The symptoms of type 2 diabetes can develop more slowly than the symptoms of type 1 diabetes, making the condition harder to spot. That’s why a lot of people don’t get any symptoms, or don’t notice them.

      Some people also don’t think the symptoms are important, so don’t ask for help. This means some people can live for up to 10 years with type 2 diabetes before being diagnosed.

      Risk factors of type 2 diabetes

      There are several factors that can affect your risk of developing type 2 diabetes. Because the symptoms of type 2 diabetes are not always obvious, it’s really important to be aware of these risk factors. They can include:

      1. your age
      2. if you have a parent, brother, sister or child with diabetes
      3. your ethnicity
      4. high blood pressure
      5. being overweight

      We’ve got more information about all the risk factors that can help you discover your risk of type 2 diabetes within minutes.

      Newly diagnosed with type 2 diabetes

      Knowing where to get started following a type 2 diagnosis can be a challenge. You may feel overwhelmed, but it’s important to know there isn’t a one-size fits all approach to managing the condition.

      As well as using the information on this page to understand your condition, you can meet other people with type 2 diabetes in our Learning Zone. You’ll hear advice from others in your position, and get practical tools to help you feel more confident managing your condition.

      Want to know more?

      Whether you are newly diagnosed, looking to improve your diabetes management, or in need of information to support others, we are here to help. We’ve got lots more information about:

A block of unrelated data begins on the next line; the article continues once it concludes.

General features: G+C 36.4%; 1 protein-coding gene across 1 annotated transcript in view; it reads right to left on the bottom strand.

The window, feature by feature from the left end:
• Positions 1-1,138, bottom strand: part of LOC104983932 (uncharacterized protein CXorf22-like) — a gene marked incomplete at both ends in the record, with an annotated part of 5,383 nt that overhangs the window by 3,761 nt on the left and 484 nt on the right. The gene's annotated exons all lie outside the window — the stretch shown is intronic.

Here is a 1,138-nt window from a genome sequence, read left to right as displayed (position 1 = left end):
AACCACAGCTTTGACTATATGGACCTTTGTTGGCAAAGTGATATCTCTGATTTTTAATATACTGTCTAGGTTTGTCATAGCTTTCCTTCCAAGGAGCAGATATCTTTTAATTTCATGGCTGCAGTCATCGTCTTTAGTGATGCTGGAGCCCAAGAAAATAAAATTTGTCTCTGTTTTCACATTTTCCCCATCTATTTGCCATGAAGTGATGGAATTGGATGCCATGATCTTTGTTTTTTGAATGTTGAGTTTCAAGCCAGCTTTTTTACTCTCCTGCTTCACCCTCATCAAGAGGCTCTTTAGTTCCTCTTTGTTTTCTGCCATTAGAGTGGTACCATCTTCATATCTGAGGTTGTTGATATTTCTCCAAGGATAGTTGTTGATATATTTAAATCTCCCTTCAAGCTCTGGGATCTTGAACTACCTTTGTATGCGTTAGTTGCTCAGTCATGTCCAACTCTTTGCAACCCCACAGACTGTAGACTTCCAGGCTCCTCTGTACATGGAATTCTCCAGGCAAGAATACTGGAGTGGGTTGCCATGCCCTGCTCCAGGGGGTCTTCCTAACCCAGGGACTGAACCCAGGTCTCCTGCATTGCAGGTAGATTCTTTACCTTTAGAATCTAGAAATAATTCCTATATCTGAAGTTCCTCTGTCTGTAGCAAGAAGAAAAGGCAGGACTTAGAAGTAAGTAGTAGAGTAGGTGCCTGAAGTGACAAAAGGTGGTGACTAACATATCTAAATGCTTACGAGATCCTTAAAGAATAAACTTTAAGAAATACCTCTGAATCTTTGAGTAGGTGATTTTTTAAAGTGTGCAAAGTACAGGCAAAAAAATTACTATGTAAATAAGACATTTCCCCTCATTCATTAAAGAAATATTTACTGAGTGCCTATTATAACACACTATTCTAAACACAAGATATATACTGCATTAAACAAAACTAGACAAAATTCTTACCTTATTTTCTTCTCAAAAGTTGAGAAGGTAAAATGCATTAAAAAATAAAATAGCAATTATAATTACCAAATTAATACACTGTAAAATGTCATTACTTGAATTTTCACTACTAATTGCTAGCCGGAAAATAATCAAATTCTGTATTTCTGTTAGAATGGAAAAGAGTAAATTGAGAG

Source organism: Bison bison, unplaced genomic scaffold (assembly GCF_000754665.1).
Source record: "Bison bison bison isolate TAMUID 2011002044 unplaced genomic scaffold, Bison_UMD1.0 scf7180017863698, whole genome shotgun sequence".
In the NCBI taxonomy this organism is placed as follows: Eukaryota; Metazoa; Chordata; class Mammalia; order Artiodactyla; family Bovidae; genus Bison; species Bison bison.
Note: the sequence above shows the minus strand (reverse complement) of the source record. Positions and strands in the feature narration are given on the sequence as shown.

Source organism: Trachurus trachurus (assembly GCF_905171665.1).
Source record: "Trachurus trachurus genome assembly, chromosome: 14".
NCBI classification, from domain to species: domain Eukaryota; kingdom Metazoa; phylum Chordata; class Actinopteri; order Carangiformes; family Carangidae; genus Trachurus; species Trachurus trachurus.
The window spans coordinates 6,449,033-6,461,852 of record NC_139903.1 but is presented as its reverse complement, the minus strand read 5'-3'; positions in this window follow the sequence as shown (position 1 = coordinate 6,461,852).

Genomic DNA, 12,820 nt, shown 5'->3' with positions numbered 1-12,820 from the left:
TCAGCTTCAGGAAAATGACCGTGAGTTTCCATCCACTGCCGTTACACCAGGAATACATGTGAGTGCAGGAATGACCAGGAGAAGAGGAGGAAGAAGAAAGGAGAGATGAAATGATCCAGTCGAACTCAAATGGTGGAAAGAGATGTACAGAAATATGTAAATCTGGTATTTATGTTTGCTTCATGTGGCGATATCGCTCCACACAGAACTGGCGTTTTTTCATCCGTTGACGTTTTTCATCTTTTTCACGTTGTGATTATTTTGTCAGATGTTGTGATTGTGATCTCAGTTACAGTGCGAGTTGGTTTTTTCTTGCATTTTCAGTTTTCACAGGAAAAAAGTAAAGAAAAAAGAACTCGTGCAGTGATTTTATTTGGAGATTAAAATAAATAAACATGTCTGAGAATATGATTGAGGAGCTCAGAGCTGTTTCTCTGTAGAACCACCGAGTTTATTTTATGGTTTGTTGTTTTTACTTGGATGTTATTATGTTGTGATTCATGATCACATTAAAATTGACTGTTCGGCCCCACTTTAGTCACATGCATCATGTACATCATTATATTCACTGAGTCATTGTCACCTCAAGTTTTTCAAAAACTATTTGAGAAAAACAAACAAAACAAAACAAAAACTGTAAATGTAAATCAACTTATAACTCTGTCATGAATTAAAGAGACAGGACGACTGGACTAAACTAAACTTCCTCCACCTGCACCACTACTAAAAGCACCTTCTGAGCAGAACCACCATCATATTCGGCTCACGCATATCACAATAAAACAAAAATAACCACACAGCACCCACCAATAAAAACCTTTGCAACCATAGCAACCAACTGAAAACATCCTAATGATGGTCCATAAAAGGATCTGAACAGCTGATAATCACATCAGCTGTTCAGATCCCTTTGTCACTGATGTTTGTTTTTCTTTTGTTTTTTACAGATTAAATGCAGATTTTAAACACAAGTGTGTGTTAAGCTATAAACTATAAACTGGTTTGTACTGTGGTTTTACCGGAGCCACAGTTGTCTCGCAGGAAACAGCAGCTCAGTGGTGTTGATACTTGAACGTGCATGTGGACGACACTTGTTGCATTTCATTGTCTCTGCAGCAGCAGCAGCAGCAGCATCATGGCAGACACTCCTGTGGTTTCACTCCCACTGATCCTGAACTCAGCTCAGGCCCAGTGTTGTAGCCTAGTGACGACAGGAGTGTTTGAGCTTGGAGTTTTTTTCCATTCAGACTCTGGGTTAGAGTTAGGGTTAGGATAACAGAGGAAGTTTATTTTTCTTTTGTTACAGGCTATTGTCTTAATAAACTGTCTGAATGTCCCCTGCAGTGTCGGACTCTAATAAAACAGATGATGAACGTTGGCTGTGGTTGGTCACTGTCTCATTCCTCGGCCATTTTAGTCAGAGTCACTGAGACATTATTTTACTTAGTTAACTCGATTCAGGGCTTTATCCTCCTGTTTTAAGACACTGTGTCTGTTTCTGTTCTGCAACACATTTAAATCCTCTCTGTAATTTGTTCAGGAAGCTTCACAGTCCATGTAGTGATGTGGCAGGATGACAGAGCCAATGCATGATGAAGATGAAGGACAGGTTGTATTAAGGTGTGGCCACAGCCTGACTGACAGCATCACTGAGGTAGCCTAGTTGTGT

Preventing type 2 diabetes

      Did you know that around 3 in 5 cases of type 2 diabetes can be prevented or delayed? Our information about preventing type 2 will show you the steps you can take to reduce your risk of developing the condition.

      Checking your blood sugar levels

      Checking your blood sugar levels is an important part of managing your diabetes, so we’ll take you through how to check them and what your readings mean.

      And we’ve also got more information about what happens your blood sugar levels get too low, called a hypo, or too high, called a hyper, so that you’re aware of the signs and symptoms to look out for.

      Living with type 2 diabetes

      Having type 2 diabetes can bring up lots of questions about your lifestyle, but we’re here with the answers. From nutritional advice and recipes to help you know what to eat when you have type 2 diabetes, to guidance about keeping active and staying fit – we’re here to support you.

      We’ve also got more information for different age groups, such as young people and older people, as well as practical school advice for parents of children with diabetes.

      Type 2 diabetes is also associated with other health conditions, such as thyroid disease and dental problems. It’s important to be aware of these, so make sure to read our information about diabetes related conditions.

      Your emotions

      Type 2 diabetes is a complicated condition, and it may seem like there’s a lot of information to take in. If you’re feeling worried or stressed, we’ve got emotional support and advice that you may find helpful.

      Diabetes technology

      For some people, managing their diabetes with technology can be life-changing. But we also know it can be overwhelming if you’re not sure where to begin. Our information and guidance about diabetes technology will help you understand what the different types of tech do and how to access them, so you can find what works for you.

      That’s it for now.

      More about Type 2 Diabetes in coming reports.

      Aubrey Schultz